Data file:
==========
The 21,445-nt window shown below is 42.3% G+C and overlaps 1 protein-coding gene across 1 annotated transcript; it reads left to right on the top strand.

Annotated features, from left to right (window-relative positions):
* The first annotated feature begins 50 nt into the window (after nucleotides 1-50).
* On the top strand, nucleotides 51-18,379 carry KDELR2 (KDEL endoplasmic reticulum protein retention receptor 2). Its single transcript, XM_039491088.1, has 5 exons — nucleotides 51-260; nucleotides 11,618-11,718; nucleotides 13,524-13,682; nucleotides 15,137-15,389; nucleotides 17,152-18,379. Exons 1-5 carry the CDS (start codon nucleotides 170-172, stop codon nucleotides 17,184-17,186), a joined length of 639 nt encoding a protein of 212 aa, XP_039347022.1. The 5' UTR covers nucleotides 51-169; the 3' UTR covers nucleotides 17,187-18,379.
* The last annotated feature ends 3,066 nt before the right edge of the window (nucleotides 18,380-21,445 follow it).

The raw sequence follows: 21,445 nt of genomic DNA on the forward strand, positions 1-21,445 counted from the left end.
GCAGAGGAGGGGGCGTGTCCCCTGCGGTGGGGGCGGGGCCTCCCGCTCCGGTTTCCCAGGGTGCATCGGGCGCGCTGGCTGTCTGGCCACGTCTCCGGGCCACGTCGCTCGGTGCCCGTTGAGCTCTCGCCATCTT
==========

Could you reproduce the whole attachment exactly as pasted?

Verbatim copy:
The 21,445-nt window shown below is 42.3% G+C and overlaps 1 protein-coding gene across 1 annotated transcript; it reads left to right on the top strand.

Annotated features, from left to right (window-relative positions):
* The first annotated feature begins 50 nt into the window (after nucleotides 1-50).
* On the top strand, nucleotides 51-18,379 carry KDELR2 (KDEL endoplasmic reticulum protein retention receptor 2). Its single transcript, XM_039491088.1, has 5 exons — nucleotides 51-260; nucleotides 11,618-11,718; nucleotides 13,524-13,682; nucleotides 15,137-15,389; nucleotides 17,152-18,379. Exons 1-5 carry the CDS (start codon nucleotides 170-172, stop codon nucleotides 17,184-17,186), a joined length of 639 nt encoding a protein of 212 aa, XP_039347022.1. The 5' UTR covers nucleotides 51-169; the 3' UTR covers nucleotides 17,187-18,379.
* The last annotated feature ends 3,066 nt before the right edge of the window (nucleotides 18,380-21,445 follow it).

The raw sequence follows: 21,445 nt of genomic DNA on the forward strand, positions 1-21,445 counted from the left end.
GCAGAGGAGGGGGCGTGTCCCCTGCGGTGGGGGCGGGGCCTCCCGCTCCGGTTTCCCAGGGTGCATCGGGCGCGCTGGCTGTCTGGCCACGTCTCCGGGCCACGTCGCTCGGTGCCCGTTGAGCTCTCGCCATCTT